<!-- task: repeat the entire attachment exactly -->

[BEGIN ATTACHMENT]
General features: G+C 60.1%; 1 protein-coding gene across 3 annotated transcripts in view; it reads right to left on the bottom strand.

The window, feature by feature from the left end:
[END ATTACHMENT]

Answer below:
General features: G+C 60.1%; 1 protein-coding gene across 3 annotated transcripts in view; it reads right to left on the bottom strand.

The window, feature by feature from the left end: